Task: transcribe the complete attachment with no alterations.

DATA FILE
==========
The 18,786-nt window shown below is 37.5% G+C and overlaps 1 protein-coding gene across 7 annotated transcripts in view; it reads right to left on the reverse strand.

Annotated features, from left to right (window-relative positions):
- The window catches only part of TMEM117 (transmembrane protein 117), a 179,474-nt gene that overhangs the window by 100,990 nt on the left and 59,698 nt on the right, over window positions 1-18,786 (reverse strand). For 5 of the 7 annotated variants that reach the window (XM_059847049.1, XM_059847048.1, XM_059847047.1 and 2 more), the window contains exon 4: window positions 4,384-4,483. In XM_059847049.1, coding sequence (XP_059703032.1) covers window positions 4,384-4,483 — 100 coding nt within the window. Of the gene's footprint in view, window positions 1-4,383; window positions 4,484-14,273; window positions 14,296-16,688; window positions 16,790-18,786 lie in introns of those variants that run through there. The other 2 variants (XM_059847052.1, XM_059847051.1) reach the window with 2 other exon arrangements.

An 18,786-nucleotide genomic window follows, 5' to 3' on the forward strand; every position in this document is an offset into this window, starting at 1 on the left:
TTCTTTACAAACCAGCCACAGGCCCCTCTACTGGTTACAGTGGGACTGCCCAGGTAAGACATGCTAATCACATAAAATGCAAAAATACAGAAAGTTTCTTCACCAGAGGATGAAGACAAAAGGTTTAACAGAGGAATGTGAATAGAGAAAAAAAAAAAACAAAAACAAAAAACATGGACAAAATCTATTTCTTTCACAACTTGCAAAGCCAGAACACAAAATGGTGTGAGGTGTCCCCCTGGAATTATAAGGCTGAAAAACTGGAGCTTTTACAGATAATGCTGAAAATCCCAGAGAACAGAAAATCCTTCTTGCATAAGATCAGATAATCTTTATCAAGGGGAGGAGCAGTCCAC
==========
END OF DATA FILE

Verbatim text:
The 18,786-nt window shown below is 37.5% G+C and overlaps 1 protein-coding gene across 7 annotated transcripts in view; it reads right to left on the reverse strand.

Annotated features, from left to right (window-relative positions):
- The window catches only part of TMEM117 (transmembrane protein 117), a 179,474-nt gene that overhangs the window by 100,990 nt on the left and 59,698 nt on the right, over window positions 1-18,786 (reverse strand). For 5 of the 7 annotated variants that reach the window (XM_059847049.1, XM_059847048.1, XM_059847047.1 and 2 more), the window contains exon 4: window positions 4,384-4,483. In XM_059847049.1, coding sequence (XP_059703032.1) covers window positions 4,384-4,483 — 100 coding nt within the window. Of the gene's footprint in view, window positions 1-4,383; window positions 4,484-14,273; window positions 14,296-16,688; window positions 16,790-18,786 lie in introns of those variants that run through there. The other 2 variants (XM_059847052.1, XM_059847051.1) reach the window with 2 other exon arrangements.

An 18,786-nucleotide genomic window follows, 5' to 3' on the forward strand; every position in this document is an offset into this window, starting at 1 on the left:
TTCTTTACAAACCAGCCACAGGCCCCTCTACTGGTTACAGTGGGACTGCCCAGGTAAGACATGCTAATCACATAAAATGCAAAAATACAGAAAGTTTCTTCACCAGAGGATGAAGACAAAAGGTTTAACAGAGGAATGTGAATAGAGAAAAAAAAAAAACAAAAACAAAAAACATGGACAAAATCTATTTCTTTCACAACTTGCAAAGCCAGAACACAAAATGGTGTGAGGTGTCCCCCTGGAATTATAAGGCTGAAAAACTGGAGCTTTTACAGATAATGCTGAAAATCCCAGAGAACAGAAAATCCTTCTTGCATAAGATCAGATAATCTTTATCAAGGGGAGGAGCAGTCCAC